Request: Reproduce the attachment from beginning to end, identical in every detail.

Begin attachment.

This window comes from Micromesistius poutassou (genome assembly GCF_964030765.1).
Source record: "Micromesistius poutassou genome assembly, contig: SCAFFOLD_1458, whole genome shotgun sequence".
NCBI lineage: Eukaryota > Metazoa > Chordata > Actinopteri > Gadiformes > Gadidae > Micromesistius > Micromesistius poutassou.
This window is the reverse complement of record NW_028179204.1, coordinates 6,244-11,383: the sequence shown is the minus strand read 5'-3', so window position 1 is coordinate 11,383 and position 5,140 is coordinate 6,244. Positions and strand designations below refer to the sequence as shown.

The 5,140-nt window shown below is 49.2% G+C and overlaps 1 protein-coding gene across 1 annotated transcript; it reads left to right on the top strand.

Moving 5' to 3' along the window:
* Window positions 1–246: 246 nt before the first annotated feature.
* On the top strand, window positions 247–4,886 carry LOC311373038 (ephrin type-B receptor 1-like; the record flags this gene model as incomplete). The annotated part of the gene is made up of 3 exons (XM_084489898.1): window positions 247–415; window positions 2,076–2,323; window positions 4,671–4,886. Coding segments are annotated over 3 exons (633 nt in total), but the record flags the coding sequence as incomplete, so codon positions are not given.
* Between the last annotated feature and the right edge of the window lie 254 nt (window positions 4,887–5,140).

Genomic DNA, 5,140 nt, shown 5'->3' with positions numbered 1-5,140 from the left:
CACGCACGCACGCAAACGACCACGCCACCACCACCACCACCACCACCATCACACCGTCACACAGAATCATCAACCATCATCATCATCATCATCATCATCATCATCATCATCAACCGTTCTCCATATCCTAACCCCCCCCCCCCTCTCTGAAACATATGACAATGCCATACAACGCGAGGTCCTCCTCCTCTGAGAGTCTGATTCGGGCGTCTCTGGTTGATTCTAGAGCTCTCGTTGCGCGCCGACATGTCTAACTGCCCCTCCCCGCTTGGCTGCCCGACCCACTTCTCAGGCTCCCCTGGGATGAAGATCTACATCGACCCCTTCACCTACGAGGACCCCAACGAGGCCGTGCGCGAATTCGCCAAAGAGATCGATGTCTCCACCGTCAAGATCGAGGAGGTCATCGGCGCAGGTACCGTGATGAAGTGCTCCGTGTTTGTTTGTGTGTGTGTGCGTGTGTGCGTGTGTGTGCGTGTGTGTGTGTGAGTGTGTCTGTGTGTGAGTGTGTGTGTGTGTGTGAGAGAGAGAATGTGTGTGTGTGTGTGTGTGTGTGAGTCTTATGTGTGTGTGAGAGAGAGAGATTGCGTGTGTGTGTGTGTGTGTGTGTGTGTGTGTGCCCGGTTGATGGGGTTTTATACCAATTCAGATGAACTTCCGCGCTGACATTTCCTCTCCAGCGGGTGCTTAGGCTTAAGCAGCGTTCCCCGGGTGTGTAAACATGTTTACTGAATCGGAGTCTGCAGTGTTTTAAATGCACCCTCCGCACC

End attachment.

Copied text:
This window comes from Micromesistius poutassou (genome assembly GCF_964030765.1).
Source record: "Micromesistius poutassou genome assembly, contig: SCAFFOLD_1458, whole genome shotgun sequence".
NCBI lineage: Eukaryota > Metazoa > Chordata > Actinopteri > Gadiformes > Gadidae > Micromesistius > Micromesistius poutassou.
This window is the reverse complement of record NW_028179204.1, coordinates 6,244-11,383: the sequence shown is the minus strand read 5'-3', so window position 1 is coordinate 11,383 and position 5,140 is coordinate 6,244. Positions and strand designations below refer to the sequence as shown.

The 5,140-nt window shown below is 49.2% G+C and overlaps 1 protein-coding gene across 1 annotated transcript; it reads left to right on the top strand.

Moving 5' to 3' along the window:
* Window positions 1–246: 246 nt before the first annotated feature.
* On the top strand, window positions 247–4,886 carry LOC311373038 (ephrin type-B receptor 1-like; the record flags this gene model as incomplete). The annotated part of the gene is made up of 3 exons (XM_084489898.1): window positions 247–415; window positions 2,076–2,323; window positions 4,671–4,886. Coding segments are annotated over 3 exons (633 nt in total), but the record flags the coding sequence as incomplete, so codon positions are not given.
* Between the last annotated feature and the right edge of the window lie 254 nt (window positions 4,887–5,140).

Genomic DNA, 5,140 nt, shown 5'->3' with positions numbered 1-5,140 from the left:
CACGCACGCACGCAAACGACCACGCCACCACCACCACCACCACCACCATCACACCGTCACACAGAATCATCAACCATCATCATCATCATCATCATCATCATCATCATCATCAACCGTTCTCCATATCCTAACCCCCCCCCCCCTCTCTGAAACATATGACAATGCCATACAACGCGAGGTCCTCCTCCTCTGAGAGTCTGATTCGGGCGTCTCTGGTTGATTCTAGAGCTCTCGTTGCGCGCCGACATGTCTAACTGCCCCTCCCCGCTTGGCTGCCCGACCCACTTCTCAGGCTCCCCTGGGATGAAGATCTACATCGACCCCTTCACCTACGAGGACCCCAACGAGGCCGTGCGCGAATTCGCCAAAGAGATCGATGTCTCCACCGTCAAGATCGAGGAGGTCATCGGCGCAGGTACCGTGATGAAGTGCTCCGTGTTTGTTTGTGTGTGTGTGCGTGTGTGCGTGTGTGTGCGTGTGTGTGTGTGAGTGTGTCTGTGTGTGAGTGTGTGTGTGTGTGTGAGAGAGAGAATGTGTGTGTGTGTGTGTGTGTGTGAGTCTTATGTGTGTGTGAGAGAGAGAGATTGCGTGTGTGTGTGTGTGTGTGTGTGTGTGTGTGCCCGGTTGATGGGGTTTTATACCAATTCAGATGAACTTCCGCGCTGACATTTCCTCTCCAGCGGGTGCTTAGGCTTAAGCAGCGTTCCCCGGGTGTGTAAACATGTTTACTGAATCGGAGTCTGCAGTGTTTTAAATGCACCCTCCGCACC